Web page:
Gaisford, Sue, The Independent (London, England)
HE WAS a large and pasty person in powder-blue; she was a bulimic hippie, selling lavender in the Pyrenees. They met, fell in love, had three children and moved to Cornwall to live happily every after. Why on earth did they let Michael O'Donnell come visiting?
Perhaps they thought they had nothing to hide, but Dr O'Donnell is a bloodhound on the trail of self-deception in Relative Values (R4), even when his subjects, this time the Guinness Taylors, seem transparently frank. Jonathan Guinness, Lord Moyne, is a stout, vague-sounding peer, veteran of a couple of marriages and father of eight children. "Shoe" Taylor is a butcher's daughter from Lancashire - a loud, committed fruitarian. She has, in her time, been an apprentice butcher, a hairdresser, a circus elephant-rider and an inmate of Holloway. She's not remotely fussed about his wives: "They've strings of wifeys and wifelets,
the Guinnesses," she chortled.
As so often in this series, it was the children who spilt the beans. Warm, motherly Shoe was praising her 13-year-old daughter's art: "Diana, this is lovely work," she gushed, as Diana muttered "Did it in the first year". "No really," she continued, not listening, "I'm so proud of you." Diana is not a Mitford granddaughter for nothing. "I did it in the first year," she insisted, so that everyone could hear. Her brother picked up the theme. Sometimes his mother really gets on his nerves. That's just what O'Donnell wants to hear. When pressed, he said that she had been known to give him shepherd's pie for supper when he'd already had it for lunch. Dear oh dear, and her a fruitarian.
The old butcher was roped in for a comment. His daughter has come a long way, probably, from selling tripe. Anyway, she clearly baffled him. "Our children went to chapel and our Susan was in plays . . . but, there you are. No accounting for affairs of the heart." Nor for welcoming Dr O'Donnell into your life. He's probably on the look- out for more families for his next series. Don't let him near your children. He'll make riveting radio of them.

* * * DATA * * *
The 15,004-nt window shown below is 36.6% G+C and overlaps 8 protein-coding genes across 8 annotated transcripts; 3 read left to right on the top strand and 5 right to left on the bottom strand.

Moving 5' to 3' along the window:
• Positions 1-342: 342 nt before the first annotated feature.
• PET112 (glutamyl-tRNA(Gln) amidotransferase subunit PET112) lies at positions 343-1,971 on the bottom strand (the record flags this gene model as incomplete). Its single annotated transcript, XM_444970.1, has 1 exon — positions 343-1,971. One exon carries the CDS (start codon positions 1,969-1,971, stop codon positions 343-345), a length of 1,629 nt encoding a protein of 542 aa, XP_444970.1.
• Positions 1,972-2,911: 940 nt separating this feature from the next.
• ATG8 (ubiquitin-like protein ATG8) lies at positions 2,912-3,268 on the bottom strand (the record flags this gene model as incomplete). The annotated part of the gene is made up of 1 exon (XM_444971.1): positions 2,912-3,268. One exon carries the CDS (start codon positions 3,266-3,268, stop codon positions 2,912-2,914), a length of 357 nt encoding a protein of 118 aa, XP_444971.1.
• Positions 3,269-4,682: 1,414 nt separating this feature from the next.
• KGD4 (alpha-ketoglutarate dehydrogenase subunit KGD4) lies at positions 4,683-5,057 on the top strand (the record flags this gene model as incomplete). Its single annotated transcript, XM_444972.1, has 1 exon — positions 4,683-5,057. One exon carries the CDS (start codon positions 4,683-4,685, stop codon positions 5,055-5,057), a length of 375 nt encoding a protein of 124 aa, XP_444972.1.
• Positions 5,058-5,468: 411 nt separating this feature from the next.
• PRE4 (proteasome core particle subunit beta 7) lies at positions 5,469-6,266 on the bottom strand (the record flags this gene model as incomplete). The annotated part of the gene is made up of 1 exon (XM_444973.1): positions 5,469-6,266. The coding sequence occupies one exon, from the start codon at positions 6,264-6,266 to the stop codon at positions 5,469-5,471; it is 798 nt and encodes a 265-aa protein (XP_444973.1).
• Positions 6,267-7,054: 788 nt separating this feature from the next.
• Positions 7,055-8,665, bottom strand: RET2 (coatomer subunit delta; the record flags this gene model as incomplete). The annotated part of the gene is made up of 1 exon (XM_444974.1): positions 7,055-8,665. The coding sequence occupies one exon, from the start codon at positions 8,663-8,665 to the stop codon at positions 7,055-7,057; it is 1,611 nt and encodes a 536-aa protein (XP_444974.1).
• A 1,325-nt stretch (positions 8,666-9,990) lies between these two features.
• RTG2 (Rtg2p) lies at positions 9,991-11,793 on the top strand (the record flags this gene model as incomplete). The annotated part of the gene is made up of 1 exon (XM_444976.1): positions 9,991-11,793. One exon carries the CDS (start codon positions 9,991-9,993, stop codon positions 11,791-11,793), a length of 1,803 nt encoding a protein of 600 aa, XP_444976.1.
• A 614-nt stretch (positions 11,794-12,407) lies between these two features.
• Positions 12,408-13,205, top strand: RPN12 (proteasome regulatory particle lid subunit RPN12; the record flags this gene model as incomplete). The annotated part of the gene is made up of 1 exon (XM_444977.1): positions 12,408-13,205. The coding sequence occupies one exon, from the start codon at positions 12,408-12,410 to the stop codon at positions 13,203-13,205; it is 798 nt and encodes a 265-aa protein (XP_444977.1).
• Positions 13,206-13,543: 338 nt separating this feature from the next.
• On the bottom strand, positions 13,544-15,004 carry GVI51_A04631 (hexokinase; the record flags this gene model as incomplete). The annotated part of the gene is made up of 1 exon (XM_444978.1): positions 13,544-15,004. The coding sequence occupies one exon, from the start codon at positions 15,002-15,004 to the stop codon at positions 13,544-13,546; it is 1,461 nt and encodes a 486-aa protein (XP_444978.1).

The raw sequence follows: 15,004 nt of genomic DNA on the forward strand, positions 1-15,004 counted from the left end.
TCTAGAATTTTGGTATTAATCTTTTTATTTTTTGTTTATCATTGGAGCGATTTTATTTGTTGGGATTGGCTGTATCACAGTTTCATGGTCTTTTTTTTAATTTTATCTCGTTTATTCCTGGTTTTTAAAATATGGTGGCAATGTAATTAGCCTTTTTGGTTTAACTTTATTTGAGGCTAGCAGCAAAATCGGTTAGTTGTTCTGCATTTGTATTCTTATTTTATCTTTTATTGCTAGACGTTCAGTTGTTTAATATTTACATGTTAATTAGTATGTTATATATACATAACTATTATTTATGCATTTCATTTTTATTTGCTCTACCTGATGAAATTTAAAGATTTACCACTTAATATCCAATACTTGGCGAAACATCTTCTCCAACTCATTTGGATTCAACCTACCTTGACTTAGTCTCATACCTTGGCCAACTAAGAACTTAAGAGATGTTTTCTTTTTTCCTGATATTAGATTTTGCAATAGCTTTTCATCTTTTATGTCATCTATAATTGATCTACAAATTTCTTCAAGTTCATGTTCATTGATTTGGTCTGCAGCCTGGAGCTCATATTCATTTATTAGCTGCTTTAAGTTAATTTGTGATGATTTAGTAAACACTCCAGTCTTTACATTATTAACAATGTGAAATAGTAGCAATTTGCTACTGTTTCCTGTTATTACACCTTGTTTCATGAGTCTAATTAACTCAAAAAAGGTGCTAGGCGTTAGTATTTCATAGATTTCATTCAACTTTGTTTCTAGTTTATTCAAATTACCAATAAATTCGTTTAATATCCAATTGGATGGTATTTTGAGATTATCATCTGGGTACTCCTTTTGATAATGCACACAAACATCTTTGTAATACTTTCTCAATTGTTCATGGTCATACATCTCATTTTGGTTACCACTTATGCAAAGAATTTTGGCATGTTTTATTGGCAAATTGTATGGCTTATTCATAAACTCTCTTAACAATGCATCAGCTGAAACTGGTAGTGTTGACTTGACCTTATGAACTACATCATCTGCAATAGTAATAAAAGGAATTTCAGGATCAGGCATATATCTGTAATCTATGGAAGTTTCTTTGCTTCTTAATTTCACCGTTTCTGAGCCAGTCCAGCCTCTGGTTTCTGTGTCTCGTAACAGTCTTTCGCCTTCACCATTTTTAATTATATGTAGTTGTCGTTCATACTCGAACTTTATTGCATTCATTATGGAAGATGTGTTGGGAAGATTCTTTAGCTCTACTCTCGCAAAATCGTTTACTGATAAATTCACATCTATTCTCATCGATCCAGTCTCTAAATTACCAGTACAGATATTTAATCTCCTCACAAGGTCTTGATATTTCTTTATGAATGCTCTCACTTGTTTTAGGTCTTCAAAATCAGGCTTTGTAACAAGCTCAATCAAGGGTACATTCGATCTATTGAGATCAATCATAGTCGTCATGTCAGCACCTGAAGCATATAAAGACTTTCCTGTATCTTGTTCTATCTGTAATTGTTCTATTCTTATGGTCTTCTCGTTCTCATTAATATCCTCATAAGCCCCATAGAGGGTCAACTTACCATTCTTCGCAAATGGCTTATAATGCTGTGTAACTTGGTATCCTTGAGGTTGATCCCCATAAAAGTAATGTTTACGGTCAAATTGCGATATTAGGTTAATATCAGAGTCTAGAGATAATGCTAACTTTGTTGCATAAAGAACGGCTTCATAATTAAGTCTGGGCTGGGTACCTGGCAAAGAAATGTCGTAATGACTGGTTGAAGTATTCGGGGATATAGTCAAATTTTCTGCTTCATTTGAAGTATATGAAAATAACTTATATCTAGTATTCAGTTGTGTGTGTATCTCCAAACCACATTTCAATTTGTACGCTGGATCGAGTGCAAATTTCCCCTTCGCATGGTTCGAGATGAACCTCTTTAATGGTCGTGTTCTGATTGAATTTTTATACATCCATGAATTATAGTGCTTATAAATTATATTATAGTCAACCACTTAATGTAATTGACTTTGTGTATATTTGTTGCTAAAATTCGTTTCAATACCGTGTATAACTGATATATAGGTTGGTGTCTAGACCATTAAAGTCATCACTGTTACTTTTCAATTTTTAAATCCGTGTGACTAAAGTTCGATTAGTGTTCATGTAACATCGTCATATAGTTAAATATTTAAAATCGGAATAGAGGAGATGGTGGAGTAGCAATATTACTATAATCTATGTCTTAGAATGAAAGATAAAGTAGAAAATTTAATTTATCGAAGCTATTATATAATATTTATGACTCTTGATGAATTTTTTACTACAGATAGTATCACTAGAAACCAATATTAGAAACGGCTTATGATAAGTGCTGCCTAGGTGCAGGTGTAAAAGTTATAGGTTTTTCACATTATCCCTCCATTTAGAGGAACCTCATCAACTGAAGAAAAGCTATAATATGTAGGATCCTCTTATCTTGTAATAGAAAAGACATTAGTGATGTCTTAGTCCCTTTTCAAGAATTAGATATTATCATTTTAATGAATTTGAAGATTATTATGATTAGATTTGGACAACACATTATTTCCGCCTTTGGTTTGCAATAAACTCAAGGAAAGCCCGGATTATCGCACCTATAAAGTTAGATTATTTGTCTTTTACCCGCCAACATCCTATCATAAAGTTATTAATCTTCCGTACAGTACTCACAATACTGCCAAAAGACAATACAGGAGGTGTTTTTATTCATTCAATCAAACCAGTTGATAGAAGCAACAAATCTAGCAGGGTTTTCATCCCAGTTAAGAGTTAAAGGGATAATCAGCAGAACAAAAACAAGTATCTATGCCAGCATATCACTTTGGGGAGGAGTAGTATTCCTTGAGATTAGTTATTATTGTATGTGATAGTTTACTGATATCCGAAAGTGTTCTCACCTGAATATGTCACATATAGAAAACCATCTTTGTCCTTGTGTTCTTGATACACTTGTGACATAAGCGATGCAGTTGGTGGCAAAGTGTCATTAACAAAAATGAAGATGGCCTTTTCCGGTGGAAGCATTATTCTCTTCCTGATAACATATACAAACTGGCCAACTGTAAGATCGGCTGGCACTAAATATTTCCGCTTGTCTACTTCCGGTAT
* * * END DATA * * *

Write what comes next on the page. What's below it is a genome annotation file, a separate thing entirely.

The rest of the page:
Affairs of the heart dominated two more programmes this week, both re-tellings of old stories. Tony Robinson tackled A Midsummer Night's Dream for Musical Tales (R3). The 17- year-old Mendelssohn's music shimmered behind his unravelling of the intricate, amorous plot, which he described as worse than Neighbours. His Puck was a tribute to Baldric and his Bottom to Eddie Grundy, and his cheerfulness was irresistible. After a brief warbling interlude of fairies singing "Ye spotted snakes", he sighed appreciatively "Lovely voices, fairies".
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Publication information: Article title: Radio. Contributors: Gaisford, Sue - Author. Newspaper title: The Independent (London, England). Publication date: September 11, 1994. Page number: Not available. © 2009 The Independent - London. Provided by ProQuest LLC. All Rights Reserved.